The Daily News and the NYPD: Blinded By Love
October 18, 2010
What’s with the editorial page of the Daily News when it comes to the police department?
A real newspaper challenges authority, uncovers facts that officials want to hide from the public, and encourages its reporters to take the story wherever it leads.
Why, then, is the News a milksop and apologist for the New York City Police Department?
Take its Oct. 3rd editorial, lamenting 2010’s rise of 45 murders over the same period last year, which translates into a 13 per cent increase [a figure the News apparently found too disturbing to mention.]
Instead of decrying the department’s declining manpower or its leadership drift — a.k.a. Commissioner Ray Kelly — the News appeared to blame the increase in murders on two criminologists.
Or, as its editorial put it, “[T]he NYPD is under assault by self-styled activists and self-promoting academics. …
“They would force the department to curtail asking suspicious characters to account for themselves and frisking those who may be armed.
“They would enact legislation that would bar the police commissioner and precinct commanders from demanding that the troops make arrests and issue summonses rather than stand around as the blue flowerpots of old did.
“They would have the NYPD abandon perhaps the most effective public safety innovation in the history of policing: Compstat. Using real-time crime data, the system holds commanders accountable for responding to felonious outbreaks.”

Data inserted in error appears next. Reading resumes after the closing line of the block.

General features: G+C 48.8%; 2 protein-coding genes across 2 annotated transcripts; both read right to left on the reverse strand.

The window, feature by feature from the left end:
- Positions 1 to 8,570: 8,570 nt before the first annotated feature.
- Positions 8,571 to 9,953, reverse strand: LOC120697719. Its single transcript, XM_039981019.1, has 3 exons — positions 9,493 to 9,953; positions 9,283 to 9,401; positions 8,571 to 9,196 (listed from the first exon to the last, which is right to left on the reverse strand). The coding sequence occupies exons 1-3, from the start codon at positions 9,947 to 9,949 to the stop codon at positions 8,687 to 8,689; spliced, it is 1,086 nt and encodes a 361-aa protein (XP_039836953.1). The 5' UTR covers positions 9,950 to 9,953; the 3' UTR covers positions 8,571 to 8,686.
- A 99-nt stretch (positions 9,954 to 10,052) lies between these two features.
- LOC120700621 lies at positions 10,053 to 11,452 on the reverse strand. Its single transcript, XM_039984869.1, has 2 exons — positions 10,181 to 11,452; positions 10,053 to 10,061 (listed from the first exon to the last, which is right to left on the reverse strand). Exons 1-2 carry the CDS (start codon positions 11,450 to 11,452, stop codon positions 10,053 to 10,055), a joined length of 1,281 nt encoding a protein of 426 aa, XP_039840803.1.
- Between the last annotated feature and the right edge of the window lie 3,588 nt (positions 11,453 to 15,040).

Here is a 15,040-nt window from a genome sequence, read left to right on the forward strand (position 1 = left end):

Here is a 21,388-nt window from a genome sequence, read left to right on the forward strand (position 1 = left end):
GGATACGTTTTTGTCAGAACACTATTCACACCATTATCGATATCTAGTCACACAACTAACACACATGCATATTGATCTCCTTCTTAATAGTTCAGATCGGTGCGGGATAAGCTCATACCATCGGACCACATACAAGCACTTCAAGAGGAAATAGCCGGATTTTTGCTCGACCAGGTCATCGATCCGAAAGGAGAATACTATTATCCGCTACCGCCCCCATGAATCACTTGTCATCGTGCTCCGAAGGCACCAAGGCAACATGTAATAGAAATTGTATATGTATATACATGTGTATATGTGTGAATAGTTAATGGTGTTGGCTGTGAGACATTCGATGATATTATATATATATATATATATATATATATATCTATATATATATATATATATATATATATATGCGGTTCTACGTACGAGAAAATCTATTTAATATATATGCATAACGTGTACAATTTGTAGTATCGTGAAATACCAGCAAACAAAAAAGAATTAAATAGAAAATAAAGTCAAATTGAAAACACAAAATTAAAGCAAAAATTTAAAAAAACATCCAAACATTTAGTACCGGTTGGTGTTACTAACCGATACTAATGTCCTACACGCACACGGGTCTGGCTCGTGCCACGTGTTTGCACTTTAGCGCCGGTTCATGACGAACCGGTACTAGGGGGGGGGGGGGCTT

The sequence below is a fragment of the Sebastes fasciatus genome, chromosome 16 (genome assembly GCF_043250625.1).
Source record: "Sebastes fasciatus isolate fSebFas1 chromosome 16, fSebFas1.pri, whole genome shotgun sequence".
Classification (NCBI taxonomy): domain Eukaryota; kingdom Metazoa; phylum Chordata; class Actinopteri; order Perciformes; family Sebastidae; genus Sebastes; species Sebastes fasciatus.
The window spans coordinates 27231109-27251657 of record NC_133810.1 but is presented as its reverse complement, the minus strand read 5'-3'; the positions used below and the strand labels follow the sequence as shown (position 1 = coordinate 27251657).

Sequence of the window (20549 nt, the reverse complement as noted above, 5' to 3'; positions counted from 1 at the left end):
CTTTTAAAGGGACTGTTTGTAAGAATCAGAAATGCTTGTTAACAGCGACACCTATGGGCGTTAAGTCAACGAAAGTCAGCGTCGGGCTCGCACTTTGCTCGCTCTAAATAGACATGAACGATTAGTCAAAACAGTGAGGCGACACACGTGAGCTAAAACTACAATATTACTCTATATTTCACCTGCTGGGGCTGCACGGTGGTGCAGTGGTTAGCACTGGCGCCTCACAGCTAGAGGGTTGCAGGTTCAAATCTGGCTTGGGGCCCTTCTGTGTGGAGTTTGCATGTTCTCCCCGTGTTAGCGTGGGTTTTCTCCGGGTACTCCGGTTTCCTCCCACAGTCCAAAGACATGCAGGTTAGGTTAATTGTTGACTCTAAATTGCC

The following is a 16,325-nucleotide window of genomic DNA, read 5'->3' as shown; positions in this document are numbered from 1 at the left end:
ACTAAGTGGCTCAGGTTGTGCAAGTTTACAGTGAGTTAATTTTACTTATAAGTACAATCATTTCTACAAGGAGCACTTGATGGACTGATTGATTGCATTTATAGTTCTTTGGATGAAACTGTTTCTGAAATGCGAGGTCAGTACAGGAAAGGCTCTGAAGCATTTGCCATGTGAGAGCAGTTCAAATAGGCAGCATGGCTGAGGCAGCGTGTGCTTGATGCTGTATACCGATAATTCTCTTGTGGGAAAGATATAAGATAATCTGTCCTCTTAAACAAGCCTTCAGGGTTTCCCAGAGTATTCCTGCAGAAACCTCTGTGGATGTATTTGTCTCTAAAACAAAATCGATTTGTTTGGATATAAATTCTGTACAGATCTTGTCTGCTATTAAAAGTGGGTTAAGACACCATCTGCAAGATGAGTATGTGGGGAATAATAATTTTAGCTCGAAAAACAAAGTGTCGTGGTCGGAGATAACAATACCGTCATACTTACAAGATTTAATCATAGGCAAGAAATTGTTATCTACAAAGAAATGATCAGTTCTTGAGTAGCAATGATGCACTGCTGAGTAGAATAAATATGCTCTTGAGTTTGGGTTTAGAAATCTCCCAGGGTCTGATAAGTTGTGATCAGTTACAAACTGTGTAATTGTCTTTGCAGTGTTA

O.K., now let’s get real.
First, it wasn’t these academics who raised the alarm over stop and frisks. It was Governor Paterson, the state legislature, the Civil Liberties Union, and God knows how many other New Yorkers disturbed by seemingly random police stops of some three million New Yorkers, 88 per cent of whom had done nothing wrong.
Second, nobody wants to handcuff the cops. The issue is that cops appear to avoid doing true police work, and instead are fudging crime statistics to make the city seem safer than it is. According to tape-recordings of roll call meetings at Brooklyn’s 81st precinct, for example, the police were arresting innocent people to make their quotas.
This burgeoning scandal is apparently growing too big for Kelly to ignore. Last week he leveled charges against five supervisors, including the 81st precinct’s former commander Steven Mauriello, for allegedly manipulating crime statistics.
Third, as for abandoning Compstat, no one has called for the end of this revolutionary and highly successful crime-tracking program, least of all the two academics scapegoated by the News, Eli Silverman and John Eterno, who happens to be a former NYPD captain.
Rather, their study, published last February, claimed that up to 25 per cent of the nearly 500 commanders they interviewed told them that Compstat crime figures were under-reported to make the city seem safer than it is.
As Silverman and Eterno recently wrote in the Village Voice — an article that appears to have prompted the News’ attack — “The ominous side [of Compstat] is that, in order to silence dissenters and deny any problems, the NYPD continues to close its doors to any non-sponsored outside scrutiny. Yet the evidence of data manipulation is, at this point, overwhelming.”
That’s the issue, readers. The lack of outside scrutiny and the lack of transparency within the police department. Especially when it comes to crime statistics.